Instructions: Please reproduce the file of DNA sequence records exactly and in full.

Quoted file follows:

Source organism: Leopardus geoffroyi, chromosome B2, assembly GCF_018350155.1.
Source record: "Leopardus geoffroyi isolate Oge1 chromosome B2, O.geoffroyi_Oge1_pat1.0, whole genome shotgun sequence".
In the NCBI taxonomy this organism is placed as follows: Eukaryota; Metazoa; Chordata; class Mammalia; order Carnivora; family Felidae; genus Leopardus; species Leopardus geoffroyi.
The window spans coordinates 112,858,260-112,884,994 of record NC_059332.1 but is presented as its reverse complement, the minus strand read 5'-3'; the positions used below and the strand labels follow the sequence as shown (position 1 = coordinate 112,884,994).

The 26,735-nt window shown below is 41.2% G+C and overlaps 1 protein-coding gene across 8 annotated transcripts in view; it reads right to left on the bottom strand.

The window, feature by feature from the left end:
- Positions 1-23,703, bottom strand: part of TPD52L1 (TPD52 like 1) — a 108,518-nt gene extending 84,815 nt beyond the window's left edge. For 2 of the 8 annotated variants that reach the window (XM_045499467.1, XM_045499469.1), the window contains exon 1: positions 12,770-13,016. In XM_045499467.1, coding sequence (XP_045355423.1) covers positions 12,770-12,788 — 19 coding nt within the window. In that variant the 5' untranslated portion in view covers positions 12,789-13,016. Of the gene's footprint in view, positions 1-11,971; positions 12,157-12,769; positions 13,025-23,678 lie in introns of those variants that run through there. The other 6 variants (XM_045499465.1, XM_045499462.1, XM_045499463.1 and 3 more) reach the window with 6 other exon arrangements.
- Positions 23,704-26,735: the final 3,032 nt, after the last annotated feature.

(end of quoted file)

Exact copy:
Source organism: Leopardus geoffroyi, chromosome B2, assembly GCF_018350155.1.
Source record: "Leopardus geoffroyi isolate Oge1 chromosome B2, O.geoffroyi_Oge1_pat1.0, whole genome shotgun sequence".
In the NCBI taxonomy this organism is placed as follows: Eukaryota; Metazoa; Chordata; class Mammalia; order Carnivora; family Felidae; genus Leopardus; species Leopardus geoffroyi.
The window spans coordinates 112,858,260-112,884,994 of record NC_059332.1 but is presented as its reverse complement, the minus strand read 5'-3'; the positions used below and the strand labels follow the sequence as shown (position 1 = coordinate 112,884,994).

The 26,735-nt window shown below is 41.2% G+C and overlaps 1 protein-coding gene across 8 annotated transcripts in view; it reads right to left on the bottom strand.

The window, feature by feature from the left end:
- Positions 1-23,703, bottom strand: part of TPD52L1 (TPD52 like 1) — a 108,518-nt gene extending 84,815 nt beyond the window's left edge. For 2 of the 8 annotated variants that reach the window (XM_045499467.1, XM_045499469.1), the window contains exon 1: positions 12,770-13,016. In XM_045499467.1, coding sequence (XP_045355423.1) covers positions 12,770-12,788 — 19 coding nt within the window. In that variant the 5' untranslated portion in view covers positions 12,789-13,016. Of the gene's footprint in view, positions 1-11,971; positions 12,157-12,769; positions 13,025-23,678 lie in introns of those variants that run through there. The other 6 variants (XM_045499465.1, XM_045499462.1, XM_045499463.1 and 3 more) reach the window with 6 other exon arrangements.
- Positions 23,704-26,735: the final 3,032 nt, after the last annotated feature.